One murky area is the term “organic.” While the US Department of Agriculture (USDA) maintains clearcut standards for organic food, the same can’t be said for body care products. The personal care industry is in turmoil trying to agree upon a set of standards. Some companies use the USDA certified organic food standard, which requires 95 percent of the ingredients to be organic. Others use the less stringent California state standard for organic cosmetic products, which requires at least 70 percent organically produced ingredients. And still others label their products organic without meeting any external criterion.

In the meantime, a nonprofit standard-setting group called NSF International has released a draft set of rules for organic personal care products and a group of 30 cosmetic companies recently devised their own set of specifications called Organic and Sustainable Industry Standards (OASIS). How it all washes out remains to be seen.

"Natural" labeling

On May 1, 2008, the Natural Products Association announced the Natural Seal for Personal Care Products, a new certification program that defines "natural" and includes an easily-identified seal. Advisers to the association include Aubrey Organics, Burt’s Bees, Badger Balm, California Baby, Farmaesthetics, Trilogy Fragrances, and Weleda.

Cruelty-free labeling

While you're contemplating green attributes, you may also wish to join the cruelty-free movement. Just keep in mind: a company may claim that they don’t employ animal testing for their products, but without third-party verification, it’s hard to know whether these statements are in fact completely true. So stick to those products certified as cruelty-free by looking for products with the Leaping Bunny Logo or the Certified Vegan Logo. You can rest assured that no bunnies (or monkeys or cats for that matter) were harmed in the making of these non-animal-tested products.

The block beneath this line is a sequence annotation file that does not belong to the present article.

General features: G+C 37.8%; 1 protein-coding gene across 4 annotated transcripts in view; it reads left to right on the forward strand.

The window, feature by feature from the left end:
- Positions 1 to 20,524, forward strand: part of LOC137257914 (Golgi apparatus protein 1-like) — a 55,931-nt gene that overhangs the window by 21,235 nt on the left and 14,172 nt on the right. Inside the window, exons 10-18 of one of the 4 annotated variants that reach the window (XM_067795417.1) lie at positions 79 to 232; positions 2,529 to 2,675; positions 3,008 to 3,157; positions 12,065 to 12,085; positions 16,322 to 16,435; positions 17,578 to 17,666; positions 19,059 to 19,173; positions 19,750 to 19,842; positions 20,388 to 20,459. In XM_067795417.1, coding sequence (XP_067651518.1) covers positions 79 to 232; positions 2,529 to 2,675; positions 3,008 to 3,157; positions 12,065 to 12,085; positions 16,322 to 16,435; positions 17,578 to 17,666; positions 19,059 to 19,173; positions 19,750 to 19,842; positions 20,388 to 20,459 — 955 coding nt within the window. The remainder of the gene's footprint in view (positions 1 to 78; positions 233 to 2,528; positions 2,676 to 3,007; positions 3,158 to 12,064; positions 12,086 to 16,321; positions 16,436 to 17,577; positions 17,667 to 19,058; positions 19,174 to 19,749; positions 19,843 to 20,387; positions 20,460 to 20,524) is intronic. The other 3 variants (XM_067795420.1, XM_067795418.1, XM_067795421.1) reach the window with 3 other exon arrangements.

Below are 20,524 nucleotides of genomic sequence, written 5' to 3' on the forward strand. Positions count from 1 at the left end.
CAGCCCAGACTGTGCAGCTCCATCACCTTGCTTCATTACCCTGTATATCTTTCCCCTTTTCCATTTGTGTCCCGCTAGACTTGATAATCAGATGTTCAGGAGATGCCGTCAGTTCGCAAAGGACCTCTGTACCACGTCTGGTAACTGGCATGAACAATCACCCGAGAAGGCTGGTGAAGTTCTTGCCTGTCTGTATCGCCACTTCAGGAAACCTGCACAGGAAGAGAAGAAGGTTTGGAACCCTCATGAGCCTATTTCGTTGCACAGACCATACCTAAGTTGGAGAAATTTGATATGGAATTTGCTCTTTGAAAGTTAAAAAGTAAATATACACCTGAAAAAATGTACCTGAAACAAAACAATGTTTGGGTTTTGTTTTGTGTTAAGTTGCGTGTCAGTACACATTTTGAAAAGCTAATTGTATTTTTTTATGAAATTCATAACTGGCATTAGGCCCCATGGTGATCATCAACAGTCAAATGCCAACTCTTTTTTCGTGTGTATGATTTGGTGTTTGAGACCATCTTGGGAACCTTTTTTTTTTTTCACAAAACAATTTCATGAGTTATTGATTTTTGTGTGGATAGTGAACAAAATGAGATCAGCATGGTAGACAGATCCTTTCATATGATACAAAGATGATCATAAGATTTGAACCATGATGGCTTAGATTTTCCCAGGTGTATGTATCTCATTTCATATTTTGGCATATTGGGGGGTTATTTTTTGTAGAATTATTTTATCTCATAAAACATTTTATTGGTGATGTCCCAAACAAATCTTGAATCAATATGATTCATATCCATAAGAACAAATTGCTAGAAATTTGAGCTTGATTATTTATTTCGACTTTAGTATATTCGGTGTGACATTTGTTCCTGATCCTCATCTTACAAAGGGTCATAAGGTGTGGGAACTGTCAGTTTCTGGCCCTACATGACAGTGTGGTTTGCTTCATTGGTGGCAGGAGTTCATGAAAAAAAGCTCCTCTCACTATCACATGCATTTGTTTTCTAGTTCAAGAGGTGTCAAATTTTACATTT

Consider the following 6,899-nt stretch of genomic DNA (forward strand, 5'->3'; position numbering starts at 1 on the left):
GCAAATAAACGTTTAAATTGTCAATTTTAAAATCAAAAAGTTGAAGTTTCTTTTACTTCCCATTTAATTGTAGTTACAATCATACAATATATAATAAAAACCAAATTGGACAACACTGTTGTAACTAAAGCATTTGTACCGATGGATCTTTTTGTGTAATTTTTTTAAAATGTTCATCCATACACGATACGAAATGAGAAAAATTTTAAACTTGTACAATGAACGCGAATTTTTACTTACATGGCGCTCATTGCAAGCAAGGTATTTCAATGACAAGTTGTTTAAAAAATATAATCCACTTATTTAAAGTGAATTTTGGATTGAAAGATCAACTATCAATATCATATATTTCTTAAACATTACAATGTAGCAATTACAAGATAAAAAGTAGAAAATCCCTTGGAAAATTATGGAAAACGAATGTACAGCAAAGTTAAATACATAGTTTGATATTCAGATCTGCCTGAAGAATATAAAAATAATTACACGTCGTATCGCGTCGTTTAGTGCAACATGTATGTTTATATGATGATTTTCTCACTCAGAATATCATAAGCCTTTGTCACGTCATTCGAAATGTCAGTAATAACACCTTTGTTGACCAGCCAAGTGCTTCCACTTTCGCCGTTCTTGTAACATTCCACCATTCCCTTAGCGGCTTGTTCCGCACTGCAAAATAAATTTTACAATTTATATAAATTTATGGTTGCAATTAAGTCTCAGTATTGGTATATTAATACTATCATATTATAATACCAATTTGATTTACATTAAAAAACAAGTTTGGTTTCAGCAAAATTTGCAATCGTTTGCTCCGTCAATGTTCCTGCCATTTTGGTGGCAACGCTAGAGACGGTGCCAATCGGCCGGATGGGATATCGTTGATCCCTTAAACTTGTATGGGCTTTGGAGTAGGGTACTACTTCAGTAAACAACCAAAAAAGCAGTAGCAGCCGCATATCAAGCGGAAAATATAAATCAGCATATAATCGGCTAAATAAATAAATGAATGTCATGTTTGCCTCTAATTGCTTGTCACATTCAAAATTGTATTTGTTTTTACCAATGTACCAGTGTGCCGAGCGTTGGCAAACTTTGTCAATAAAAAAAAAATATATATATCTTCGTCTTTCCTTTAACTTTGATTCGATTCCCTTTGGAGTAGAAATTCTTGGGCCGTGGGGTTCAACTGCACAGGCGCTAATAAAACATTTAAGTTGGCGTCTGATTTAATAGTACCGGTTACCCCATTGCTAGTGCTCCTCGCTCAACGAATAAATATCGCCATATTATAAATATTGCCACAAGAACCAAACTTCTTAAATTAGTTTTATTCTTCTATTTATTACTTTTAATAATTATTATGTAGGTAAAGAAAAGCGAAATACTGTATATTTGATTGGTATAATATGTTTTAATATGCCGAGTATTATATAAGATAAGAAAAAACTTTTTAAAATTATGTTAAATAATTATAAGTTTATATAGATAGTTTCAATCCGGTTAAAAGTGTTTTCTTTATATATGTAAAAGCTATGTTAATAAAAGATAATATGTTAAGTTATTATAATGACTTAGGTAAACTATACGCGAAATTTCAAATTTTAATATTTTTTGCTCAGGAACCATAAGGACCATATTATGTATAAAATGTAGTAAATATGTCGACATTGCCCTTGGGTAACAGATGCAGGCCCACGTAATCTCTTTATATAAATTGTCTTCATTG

Controversies

In a recent study that shook the natural products industry, 100 “natural” and “organic” soaps, shampoos, dish liquids, lotions, and body washes were tested and nearly half contained 1,4-Dioxane, a carcinogenic chemical. This toxin has been found in conventional personal care products, but this study commissioned by the Organic Consumers Association (OCA) was the first to test green products.

  

In scientific studies, 1,4-Dioxane has caused cancer in animals; scientists have not yet confirmed the long-term effects on humans. The US Food and Drug Administration (FDA) says current levels do not pose a hazard to consumers but they have advised manufacturers to lower amounts in cosmetics as much as possible. None of the products tested that were Certified Organic by the US Department of Agriculture (USDA) contained 1,4-Dioxane. In response to this study, some of the affected companies have said they will work toward removing 1,4-Dioxane from their products.

Glossary

  • 1,4-dioxane: A petroleum-derived contaminant classified as a probable human carcinogen by the US Environmental Protection Agency (EPA).
  • HDPE (high-density polyethylene): A plastic polymer, mainly derived from petroleum, and one of the main plastics used for plastic bottles for beverages and consumer goods.
  • volatile organic compounds (VOCs): Organic solvents that easily evaporate into the air, where they may cause immediate and long-term health problems.

External links

Comments

09/03/2008
5:28pm
Mateo

i like the idea of buying big bottles of everything and using small glass bottles to refill. whether it is my shampoo or laundry detergent, it really reduces the amount of small packaging getting thrown out... if we could only get our refills at the supermarkets!

04/13/2009
12:10pm
Lathering

I just heard of a company that is launching a shampoo and conditoner that will come in aluminum cans.
You take them back to salon when empty and purchase a new can of each.

The salons will be sending those empty cans back to the manufacturer to be cleaned out and refilled. They will than be sent off to another salon somewhere else in the the country.

I spoke to the owner of the company and she said it will be incredible to have one can used at least two times, imagine three lot numbers on the same can.

The product is a high yield formula that gives you as many shampoos out of a 6.7oz can as a 17oz bottle.

It will be called Concept Vert from Prive Salon products.